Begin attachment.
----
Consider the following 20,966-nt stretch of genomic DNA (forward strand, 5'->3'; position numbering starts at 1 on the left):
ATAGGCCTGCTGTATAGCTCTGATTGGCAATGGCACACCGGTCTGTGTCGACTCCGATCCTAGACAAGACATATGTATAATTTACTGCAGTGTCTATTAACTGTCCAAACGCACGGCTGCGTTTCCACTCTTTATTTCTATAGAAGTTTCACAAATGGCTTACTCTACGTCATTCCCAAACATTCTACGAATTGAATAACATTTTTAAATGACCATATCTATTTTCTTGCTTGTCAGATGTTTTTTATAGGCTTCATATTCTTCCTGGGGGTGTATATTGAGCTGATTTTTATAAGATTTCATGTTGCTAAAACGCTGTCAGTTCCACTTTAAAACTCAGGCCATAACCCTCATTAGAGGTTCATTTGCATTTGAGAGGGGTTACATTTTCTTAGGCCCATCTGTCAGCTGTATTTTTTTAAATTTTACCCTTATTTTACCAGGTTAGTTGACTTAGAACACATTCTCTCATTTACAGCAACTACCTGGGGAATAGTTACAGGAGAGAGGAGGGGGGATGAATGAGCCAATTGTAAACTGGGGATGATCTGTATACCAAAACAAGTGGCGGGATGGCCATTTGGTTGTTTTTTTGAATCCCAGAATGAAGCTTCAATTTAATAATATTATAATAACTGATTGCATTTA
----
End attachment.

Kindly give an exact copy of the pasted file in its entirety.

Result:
Consider the following 20,966-nt stretch of genomic DNA (forward strand, 5'->3'; position numbering starts at 1 on the left):
ATAGGCCTGCTGTATAGCTCTGATTGGCAATGGCACACCGGTCTGTGTCGACTCCGATCCTAGACAAGACATATGTATAATTTACTGCAGTGTCTATTAACTGTCCAAACGCACGGCTGCGTTTCCACTCTTTATTTCTATAGAAGTTTCACAAATGGCTTACTCTACGTCATTCCCAAACATTCTACGAATTGAATAACATTTTTAAATGACCATATCTATTTTCTTGCTTGTCAGATGTTTTTTATAGGCTTCATATTCTTCCTGGGGGTGTATATTGAGCTGATTTTTATAAGATTTCATGTTGCTAAAACGCTGTCAGTTCCACTTTAAAACTCAGGCCATAACCCTCATTAGAGGTTCATTTGCATTTGAGAGGGGTTACATTTTCTTAGGCCCATCTGTCAGCTGTATTTTTTTAAATTTTACCCTTATTTTACCAGGTTAGTTGACTTAGAACACATTCTCTCATTTACAGCAACTACCTGGGGAATAGTTACAGGAGAGAGGAGGGGGGATGAATGAGCCAATTGTAAACTGGGGATGATCTGTATACCAAAACAAGTGGCGGGATGGCCATTTGGTTGTTTTTTTGAATCCCAGAATGAAGCTTCAATTTAATAATATTATAATAACTGATTGCATTTA